writer can be contacted at ahabasi@gmail.com

power, politics and global climate chaos

Finally, someone has the balls to identify the real culprits in the big smoke and mirrors game called global warming politics--the big, international corporations and their minions. They, and our dear governments, have known for at least 20 years that the capitalist system they love is destroying the environment on which it feeds. Talk about unsustainability!
Taking on these forces does indeed take not just balls but civic courage, vision and rage. Lots of it. I applaud all those who're doing more than simply recyclling their garbage. I live on the west coast of Canada where there seems to be an abundance of green space and a lot of very worried people diligently recycling.
What we don't have is a coherent vision of the appalling dangers that our capitalist masters are foisting on us. How about recycling the so called elites that have gotten us into this mess?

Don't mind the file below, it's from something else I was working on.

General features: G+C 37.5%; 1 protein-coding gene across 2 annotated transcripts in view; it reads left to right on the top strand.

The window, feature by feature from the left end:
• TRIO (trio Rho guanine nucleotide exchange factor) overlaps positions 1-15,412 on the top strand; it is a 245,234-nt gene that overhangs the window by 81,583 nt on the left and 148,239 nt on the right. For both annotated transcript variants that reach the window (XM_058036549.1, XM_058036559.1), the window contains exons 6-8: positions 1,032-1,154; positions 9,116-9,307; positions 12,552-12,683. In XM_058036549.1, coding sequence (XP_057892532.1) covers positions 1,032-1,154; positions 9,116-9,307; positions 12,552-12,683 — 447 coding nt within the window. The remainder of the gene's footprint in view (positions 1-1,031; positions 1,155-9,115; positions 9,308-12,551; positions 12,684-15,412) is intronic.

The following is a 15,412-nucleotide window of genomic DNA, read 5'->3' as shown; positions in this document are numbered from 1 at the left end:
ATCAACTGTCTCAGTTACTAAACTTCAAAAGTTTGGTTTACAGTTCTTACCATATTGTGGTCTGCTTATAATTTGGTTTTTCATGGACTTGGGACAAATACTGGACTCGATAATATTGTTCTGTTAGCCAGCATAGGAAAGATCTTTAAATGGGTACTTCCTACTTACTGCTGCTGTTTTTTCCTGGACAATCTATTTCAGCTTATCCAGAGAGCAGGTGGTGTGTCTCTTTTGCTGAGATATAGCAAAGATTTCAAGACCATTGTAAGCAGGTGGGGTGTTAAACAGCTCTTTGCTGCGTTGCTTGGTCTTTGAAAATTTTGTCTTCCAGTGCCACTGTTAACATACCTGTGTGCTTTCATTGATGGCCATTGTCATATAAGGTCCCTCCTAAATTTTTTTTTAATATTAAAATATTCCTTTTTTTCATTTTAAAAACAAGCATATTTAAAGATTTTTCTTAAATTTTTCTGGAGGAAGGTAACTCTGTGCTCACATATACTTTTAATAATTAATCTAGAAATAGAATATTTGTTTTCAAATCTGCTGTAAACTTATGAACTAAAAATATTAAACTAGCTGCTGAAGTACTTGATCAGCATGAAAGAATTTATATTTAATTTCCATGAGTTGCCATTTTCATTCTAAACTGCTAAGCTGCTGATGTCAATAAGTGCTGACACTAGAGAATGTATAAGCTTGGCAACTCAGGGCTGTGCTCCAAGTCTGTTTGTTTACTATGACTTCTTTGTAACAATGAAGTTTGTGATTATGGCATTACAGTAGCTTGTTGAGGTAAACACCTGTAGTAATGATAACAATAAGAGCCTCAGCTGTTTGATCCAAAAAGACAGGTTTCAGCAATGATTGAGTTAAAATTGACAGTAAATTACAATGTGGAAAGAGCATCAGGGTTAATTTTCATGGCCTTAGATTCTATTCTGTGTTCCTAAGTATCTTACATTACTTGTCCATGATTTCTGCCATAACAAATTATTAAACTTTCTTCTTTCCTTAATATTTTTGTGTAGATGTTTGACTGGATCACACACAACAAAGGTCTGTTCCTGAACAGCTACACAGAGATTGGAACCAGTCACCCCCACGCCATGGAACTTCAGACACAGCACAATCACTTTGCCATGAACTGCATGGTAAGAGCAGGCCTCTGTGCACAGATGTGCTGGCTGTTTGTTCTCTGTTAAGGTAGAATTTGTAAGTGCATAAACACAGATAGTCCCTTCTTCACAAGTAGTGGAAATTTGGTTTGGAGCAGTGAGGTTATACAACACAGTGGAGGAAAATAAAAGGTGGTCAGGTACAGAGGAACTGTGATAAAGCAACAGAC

When I look at he smug countenance of the people who claim to come in the name of saving our earth, I get that quesy feeling.
Good for Rancourt; I applaud him for taking this discussion where it belongs: into the political realm.

Thank you for addressing

Thank you for addressing global warming and climate changes on this blog! I think it is time for us to do something for our nature. In simple acts like planting a tree, we can save our mother earth. Arbor Day is upon us, and we are all encouraged to do something for the arborous plants that cohabitate our space with us. Arbor Day, the holiday for trees, is the day we are all encouraged to plant a tree. It has endorsements from the environmentalists, botanists the globe over, and celebrities ranging from John Denver to Ted Nugent. (Uncle Ted is quite the conservationist, actually.) It's worth getting cash advance loans to plant one, as trees not only are good for the environment, but are splendid aesthetically and add property value to your home. Think of it as giving installment loans to the earth, if you plant a tree on Arbor Day.